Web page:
Finally, while I do enjoy reading your blog (you are very knowledgable at what you do), managing sites as a host offers different experiences than fixing sites for folks. I don’t know if you are a host, can’t assume, but even from my short experience I can see the impact from these kinds of attack and it’s still worthwhile for me to find solutions to prevent them.

    1. The duration of the attack does not determine whether a set of malicious login attempts is a dictionary attack or a brute force attack, so we never brought up the duration of the attack. Instead we said that “it looks like most of the malicious login attempts are from dictionary attacks” “[b]ased on looking at actual login attempts and the number of requests”. So it is not the duration, but the number of login attempts and looking actual data on login attempts that leads us to believe that most attempts are part of dictionary attacks. That is separate from the fact that they are not brute force attacks, which is based on the number of login attempts being way to low to match that type attack. So while most malicious login attempts could be something other than dictionary attacks (though the evidence points towards that), they could not be brute force attacks.

      A few hundred login attempts and billions of login attempts are not similar at all, so the difference between dictionary attacks and brute force attacks is not just semantics just based on that (there are also other important differences, like of how you protect your website that we mentioned in the post).

      We stand behind our statement that if the website is being slowed down by a few hundred login requests there is something very wrong with the server. If you are over provisioning servers to that degree then that would in fact be a problem with the server and we would recommend that your customers find a better web host. Even in that case that doesn’t make what is going on brute force attacks.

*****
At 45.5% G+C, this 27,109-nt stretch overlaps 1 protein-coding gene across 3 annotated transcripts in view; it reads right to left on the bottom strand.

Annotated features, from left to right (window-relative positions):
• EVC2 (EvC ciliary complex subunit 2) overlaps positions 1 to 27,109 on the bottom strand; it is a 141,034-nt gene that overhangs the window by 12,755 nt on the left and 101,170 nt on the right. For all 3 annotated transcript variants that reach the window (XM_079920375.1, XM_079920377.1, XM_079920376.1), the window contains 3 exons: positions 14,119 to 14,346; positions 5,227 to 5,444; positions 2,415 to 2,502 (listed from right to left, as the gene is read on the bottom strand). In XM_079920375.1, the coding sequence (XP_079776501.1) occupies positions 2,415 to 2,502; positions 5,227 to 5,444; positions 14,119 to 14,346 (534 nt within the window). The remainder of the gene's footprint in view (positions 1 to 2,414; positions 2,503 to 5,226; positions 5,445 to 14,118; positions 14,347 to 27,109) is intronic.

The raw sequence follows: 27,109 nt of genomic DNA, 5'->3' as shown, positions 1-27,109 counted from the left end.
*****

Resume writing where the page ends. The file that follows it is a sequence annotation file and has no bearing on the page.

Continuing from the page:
3. Thank you for this article and thank you for clearing things up for people like me, who are interested, but not at all experts (and in my case: nor even “well informed”).

    While I get everything you say, and after checking the websites of the two companies you have mentioned, one question still remains open to me: Where is the threshold of, say, login attempts, where I should start worrying that there is an actual attack (be it brute force, be it dictionary) going on?

    Or is this question practically irrelevant because this way of entering a site should be blocked on the server side (of a decent hosting company) anyway? I am thinking of fail2ban and similar software.

    1. There are actual attacks going on all the time, but they look to be made up mostly of dictionary attacks, which will not succeed if you are using a strong password. So for the average website all you need to do is to use a strong password and you can otherwise ignore the attacks.